Waging war on profanity

Wiley A. Hall 3rd

September 11, 1990|By Wiley A. Hall 3rd

Don Quixote tilted at windmills.

The Rev. William Wingo has taken on profanity.

"You can't be serious!" I exclaimed, for we seem to live in a hopelessly profane world.

"Of course I'm serious!" said Wingo fiercely.

"But it's too late," I cried. "Everybody's cursing now. Cartoon characters curse. People curse in G-rated movies and on pop recordings. Parents and grandparents and little children sit cursing at each other at the dinner table."

Wingo gripped my hand in both of his in a hold I call the "Reverend's Grip."

"It's not too late as far as I'm concerned," he said earnestly. "You've got to start somewhere. Otherwise, you just throw up your hands and say, 'It's all downhill from here.'"

"But it is all downhill from here," I insisted.

"Listen," Wingo continued, still gripping my hand, "what if Martin Luther King had said it was too late to fight for civil rights? What if people had decided it was too late to try to get people to stop smoking and drinking?

"We have a whole lot of negative people out there, brother," said Wingo. "We have a whole lot of people who have given up, who have decided that nothing can change. But somebody has got to take a stand, brother. Somebody has got to take the lead."

Wingo, founder of Don't CUSS Inc., had set up an information booth at last week's lackluster City Fair.

One sign at his booth explained that CUSS stood for Christians United to Stop Swearing.

Another sign proclaimed, "Don't Swear, It Pollutes the Air."

A flier quoted Ephesians 4:29: "Let no corrupt communication proceed out of your mouth, but that which is good to the edifying that it may minister grace unto the hearers."

And the display worked. While exhibitors at other booths at the fair completed crossword puzzles or stared blankly into space, Wingo appeared to be quite a celebrity. Mothers pushed their strollers up to his table to take a flier. Grandparents rushed up to shake his hand. Teen-agers signed on as volunteers.

"I'm not alone in this," Wingo said. "The media has convinced people that swearing is all right, that it is part of life. It is all part of this permissive age we live in, and so they are afraid to speak out. But it is time the silent people spoke up and said, 'Listen, I don't want to hear this kind of talk anymore.'"

"So what's so bad about cursing?" I asked. "What do you say to people who claim profanity is harmless?"

"Cussing is derogatory and demeaning," Wingo answered passionately.

"It is spiritually degrading to the person who speaks it and it is spiritually degrading to the person who has to hear it.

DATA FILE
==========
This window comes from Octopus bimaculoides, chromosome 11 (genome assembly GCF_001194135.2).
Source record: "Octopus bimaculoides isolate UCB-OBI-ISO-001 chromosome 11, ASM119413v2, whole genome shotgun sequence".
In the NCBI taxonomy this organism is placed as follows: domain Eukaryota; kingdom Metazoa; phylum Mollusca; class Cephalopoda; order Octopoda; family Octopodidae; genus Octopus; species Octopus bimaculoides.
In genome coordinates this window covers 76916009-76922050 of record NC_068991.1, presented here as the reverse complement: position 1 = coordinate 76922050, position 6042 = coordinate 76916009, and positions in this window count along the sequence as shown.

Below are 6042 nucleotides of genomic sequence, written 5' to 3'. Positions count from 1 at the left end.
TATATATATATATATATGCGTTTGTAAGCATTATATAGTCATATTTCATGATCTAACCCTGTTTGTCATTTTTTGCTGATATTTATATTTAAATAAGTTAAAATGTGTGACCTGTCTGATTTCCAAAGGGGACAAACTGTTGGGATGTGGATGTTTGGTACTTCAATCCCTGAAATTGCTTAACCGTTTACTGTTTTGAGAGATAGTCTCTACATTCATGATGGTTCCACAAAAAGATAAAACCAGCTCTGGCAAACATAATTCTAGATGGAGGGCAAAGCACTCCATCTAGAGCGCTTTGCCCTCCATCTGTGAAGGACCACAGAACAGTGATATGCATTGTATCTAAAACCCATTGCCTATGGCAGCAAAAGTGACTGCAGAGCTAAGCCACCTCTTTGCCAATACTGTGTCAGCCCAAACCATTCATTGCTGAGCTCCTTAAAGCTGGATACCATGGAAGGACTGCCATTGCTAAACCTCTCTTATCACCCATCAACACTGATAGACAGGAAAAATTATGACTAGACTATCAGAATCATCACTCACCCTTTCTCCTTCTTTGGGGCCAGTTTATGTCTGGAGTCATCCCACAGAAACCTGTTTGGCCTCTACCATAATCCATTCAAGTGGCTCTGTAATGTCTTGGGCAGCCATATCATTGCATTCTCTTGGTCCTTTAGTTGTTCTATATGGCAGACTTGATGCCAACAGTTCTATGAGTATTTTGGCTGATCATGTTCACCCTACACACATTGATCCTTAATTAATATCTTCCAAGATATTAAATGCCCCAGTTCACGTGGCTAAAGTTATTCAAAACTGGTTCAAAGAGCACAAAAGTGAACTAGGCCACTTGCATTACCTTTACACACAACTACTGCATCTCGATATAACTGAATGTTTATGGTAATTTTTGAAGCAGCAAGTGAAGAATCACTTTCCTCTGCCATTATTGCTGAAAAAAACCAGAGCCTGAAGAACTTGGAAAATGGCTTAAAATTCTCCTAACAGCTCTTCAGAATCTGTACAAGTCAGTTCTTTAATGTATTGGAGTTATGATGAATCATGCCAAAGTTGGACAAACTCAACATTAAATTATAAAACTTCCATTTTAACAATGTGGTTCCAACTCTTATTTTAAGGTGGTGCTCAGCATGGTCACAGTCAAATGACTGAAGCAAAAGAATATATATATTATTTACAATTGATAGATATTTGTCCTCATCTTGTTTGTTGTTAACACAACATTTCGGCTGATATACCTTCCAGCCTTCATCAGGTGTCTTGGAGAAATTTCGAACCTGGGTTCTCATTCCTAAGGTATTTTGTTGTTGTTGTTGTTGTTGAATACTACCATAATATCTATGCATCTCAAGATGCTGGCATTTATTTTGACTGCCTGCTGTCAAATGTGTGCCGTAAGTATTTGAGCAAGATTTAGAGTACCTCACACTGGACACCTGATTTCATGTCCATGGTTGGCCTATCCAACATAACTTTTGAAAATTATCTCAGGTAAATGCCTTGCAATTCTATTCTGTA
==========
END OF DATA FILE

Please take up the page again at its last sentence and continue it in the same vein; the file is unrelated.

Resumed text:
"When I go to speak at schools and churches," he said, "I ask young people if they know what all these words really mean. Most of the time, they don't. They only know they are 'bad words' and that it is supposed to be exciting or adult to use them.

"So I talk about the meanings of some of these words," Wingo continued, "and I talk about concepts such as self-respect. The way you express yourself defines how you think of yourself. I don't think our young people realize that they are judging and being judged every time they open their mouths. For that matter, I don't think a lot of adults realize that."

I might note here that Wingo is a tall, broad-shouldered man. He lives in Baltimore and is pastor of the Mount Zoar African Methodist Episcopal Church in Conowingo. He is well-spoken, of course, gentle and courteous in his demeanor. He is 41 years old and the father of four.

And yes, he convinced me that he is a good man fighting for a good cause.

"I bet you're poor, right?" I asked.

"There's no money in it," he confessed, "but then, this is not the sort of thing you do for money. You do this because you believe in yourself, and in people, especially young people. You believe that they can be so much better than they are now.

"Right now, Don't CUSS Inc. is a very small organization, mostly with volunteers," he conceded of his 2-year-old crusade. "There are a lot of things I'd like to do that we can't do. But I hope that once the word gets out, people will really start to support us."

The tragedy is that if Wingo had spent the last two years fouling the air with obscenities, he'd be a rich man today. Just ask 2 Live Crew.

But thank goodness there are still men out there who are willing to throw their lives away in pursuit of what's right.

Baltimore Sun Articles
Please note the green-lined linked article text has been applied commercially without any involvement from our newsroom editors, reporters or any other editorial staff.